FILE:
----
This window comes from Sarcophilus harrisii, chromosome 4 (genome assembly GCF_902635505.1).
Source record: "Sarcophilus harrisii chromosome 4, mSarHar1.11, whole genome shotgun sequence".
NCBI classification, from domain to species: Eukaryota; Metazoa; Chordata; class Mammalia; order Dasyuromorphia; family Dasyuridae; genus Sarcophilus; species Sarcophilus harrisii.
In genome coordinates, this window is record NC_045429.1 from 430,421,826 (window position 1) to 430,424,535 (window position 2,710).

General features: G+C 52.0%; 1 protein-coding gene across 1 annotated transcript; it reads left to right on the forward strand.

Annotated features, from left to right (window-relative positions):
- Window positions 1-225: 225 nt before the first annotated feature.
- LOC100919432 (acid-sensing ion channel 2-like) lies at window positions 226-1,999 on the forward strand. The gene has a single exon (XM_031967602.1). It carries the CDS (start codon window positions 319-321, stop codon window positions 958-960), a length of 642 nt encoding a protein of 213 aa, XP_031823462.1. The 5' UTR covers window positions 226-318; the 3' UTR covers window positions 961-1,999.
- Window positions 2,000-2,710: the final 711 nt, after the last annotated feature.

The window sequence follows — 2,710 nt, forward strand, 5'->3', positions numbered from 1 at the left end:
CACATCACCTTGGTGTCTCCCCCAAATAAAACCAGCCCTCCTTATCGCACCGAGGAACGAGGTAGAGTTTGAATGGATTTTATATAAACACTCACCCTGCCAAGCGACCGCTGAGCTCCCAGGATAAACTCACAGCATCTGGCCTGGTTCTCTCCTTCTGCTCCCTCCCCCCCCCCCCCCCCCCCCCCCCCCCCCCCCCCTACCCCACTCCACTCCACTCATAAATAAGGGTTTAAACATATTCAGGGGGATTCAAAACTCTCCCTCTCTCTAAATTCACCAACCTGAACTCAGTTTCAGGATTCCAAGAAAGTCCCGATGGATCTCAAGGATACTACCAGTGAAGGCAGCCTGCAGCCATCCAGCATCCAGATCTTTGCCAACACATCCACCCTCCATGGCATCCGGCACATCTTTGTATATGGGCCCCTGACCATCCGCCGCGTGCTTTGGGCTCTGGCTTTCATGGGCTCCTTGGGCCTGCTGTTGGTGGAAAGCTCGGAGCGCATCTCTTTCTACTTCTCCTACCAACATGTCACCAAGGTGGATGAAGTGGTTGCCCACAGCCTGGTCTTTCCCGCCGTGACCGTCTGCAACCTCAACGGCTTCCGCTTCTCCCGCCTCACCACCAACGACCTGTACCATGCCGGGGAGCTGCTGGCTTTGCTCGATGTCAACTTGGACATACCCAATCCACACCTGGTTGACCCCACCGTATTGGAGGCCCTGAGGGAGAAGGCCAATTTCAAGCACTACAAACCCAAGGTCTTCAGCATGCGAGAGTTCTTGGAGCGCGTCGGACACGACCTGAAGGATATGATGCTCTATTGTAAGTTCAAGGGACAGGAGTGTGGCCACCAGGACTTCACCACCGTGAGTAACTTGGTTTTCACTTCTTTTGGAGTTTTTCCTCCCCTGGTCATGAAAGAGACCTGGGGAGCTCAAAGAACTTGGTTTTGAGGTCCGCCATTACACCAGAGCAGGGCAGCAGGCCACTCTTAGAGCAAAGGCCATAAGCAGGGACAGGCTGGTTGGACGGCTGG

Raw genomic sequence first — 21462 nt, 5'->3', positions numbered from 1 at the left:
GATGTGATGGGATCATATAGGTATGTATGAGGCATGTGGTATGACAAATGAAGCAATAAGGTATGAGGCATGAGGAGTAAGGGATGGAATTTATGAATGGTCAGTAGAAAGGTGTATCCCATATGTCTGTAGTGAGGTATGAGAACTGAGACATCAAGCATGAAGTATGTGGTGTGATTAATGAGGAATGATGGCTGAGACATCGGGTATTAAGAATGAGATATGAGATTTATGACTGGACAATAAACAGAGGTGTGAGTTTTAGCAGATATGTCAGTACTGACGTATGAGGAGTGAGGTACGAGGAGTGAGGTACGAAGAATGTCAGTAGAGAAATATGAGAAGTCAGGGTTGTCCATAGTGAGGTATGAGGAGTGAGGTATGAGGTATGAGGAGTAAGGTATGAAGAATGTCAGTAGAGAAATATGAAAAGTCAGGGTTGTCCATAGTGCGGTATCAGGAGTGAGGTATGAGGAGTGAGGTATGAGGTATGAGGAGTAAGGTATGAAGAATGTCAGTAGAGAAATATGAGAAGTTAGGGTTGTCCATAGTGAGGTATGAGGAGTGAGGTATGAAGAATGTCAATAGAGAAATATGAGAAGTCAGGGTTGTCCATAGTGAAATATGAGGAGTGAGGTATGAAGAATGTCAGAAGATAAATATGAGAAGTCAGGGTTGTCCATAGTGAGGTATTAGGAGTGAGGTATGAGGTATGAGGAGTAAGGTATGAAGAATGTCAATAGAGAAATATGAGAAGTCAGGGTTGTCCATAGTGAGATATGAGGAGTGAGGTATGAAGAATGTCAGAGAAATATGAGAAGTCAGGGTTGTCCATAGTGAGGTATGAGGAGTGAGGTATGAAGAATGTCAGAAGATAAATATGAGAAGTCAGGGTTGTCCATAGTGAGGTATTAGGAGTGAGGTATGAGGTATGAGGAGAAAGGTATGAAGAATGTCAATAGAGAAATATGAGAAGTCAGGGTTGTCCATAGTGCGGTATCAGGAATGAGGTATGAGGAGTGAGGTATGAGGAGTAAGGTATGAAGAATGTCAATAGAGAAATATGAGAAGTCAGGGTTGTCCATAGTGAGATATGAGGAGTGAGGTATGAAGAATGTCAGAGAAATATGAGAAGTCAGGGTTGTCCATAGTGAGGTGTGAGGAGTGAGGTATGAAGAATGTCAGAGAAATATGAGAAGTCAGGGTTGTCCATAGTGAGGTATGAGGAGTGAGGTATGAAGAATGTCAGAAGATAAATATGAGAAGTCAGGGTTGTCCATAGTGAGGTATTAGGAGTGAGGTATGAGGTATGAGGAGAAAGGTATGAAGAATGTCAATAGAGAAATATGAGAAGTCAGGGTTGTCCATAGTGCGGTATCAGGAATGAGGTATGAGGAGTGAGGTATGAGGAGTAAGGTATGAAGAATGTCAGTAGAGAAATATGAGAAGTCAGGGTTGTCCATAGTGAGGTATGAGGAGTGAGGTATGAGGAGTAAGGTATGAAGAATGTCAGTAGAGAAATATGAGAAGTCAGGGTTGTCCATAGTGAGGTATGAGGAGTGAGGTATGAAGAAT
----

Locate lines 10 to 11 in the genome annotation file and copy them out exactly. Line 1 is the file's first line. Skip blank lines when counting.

The window sequence follows — 2,710 nt, forward strand, 5'->3', positions numbered from 1 at the left end:
CACATCACCTTGGTGTCTCCCCCAAATAAAACCAGCCCTCCTTATCGCACCGAGGAACGAGGTAGAGTTTGAATGGATTTTATATAAACACTCACCCTGCCAAGCGACCGCTGAGCTCCCAGGATAAACTCACAGCATCTGGCCTGGTTCTCTCCTTCTGCTCCCTCCCCCCCCCCCCCCCCCCCCCCCCCCCCCCCCCCTACCCCACTCCACTCCACTCATAAATAAGGGTTTAAACATATTCAGGGGGATTCAAAACTCTCCCTCTCTCTAAATTCACCAACCTGAACTCAGTTTCAGGATTCCAAGAAAGTCCCGATGGATCTCAAGGATACTACCAGTGAAGGCAGCCTGCAGCCATCCAGCATCCAGATCTTTGCCAACACATCCACCCTCCATGGCATCCGGCACATCTTTGTATATGGGCCCCTGACCATCCGCCGCGTGCTTTGGGCTCTGGCTTTCATGGGCTCCTTGGGCCTGCTGTTGGTGGAAAGCTCGGAGCGCATCTCTTTCTACTTCTCCTACCAACATGTCACCAAGGTGGATGAAGTGGTTGCCCACAGCCTGGTCTTTCCCGCCGTGACCGTCTGCAACCTCAACGGCTTCCGCTTCTCCCGCCTCACCACCAACGACCTGTACCATGCCGGGGAGCTGCTGGCTTTGCTCGATGTCAACTTGGACATACCCAATCCACACCTGGTTGACCCCACCGTATTGGAGGCCCTGAGGGAGAAGGCCAATTTCAAGCACTACAAACCCAAGGTCTTCAGCATGCGAGAGTTCTTGGAGCGCGTCGGACACGACCTGAAGGATATGATGCTCTATTGTAAGTTCAAGGGACAGGAGTGTGGCCACCAGGACTTCACCACCGTGAGTAACTTGGTTTTCACTTCTTTTGGAGTTTTTCCTCCCCTGGTCATGAAAGAGACCTGGGGAGCTCAAAGAACTTGGTTTTGAGGTCCGCCATTACACCAGAGCAGGGCAGCAGGCCACTCTTAGAGCAAAGGCCATAAGCAGGGACAGGCTGGTTGGACGGCTGG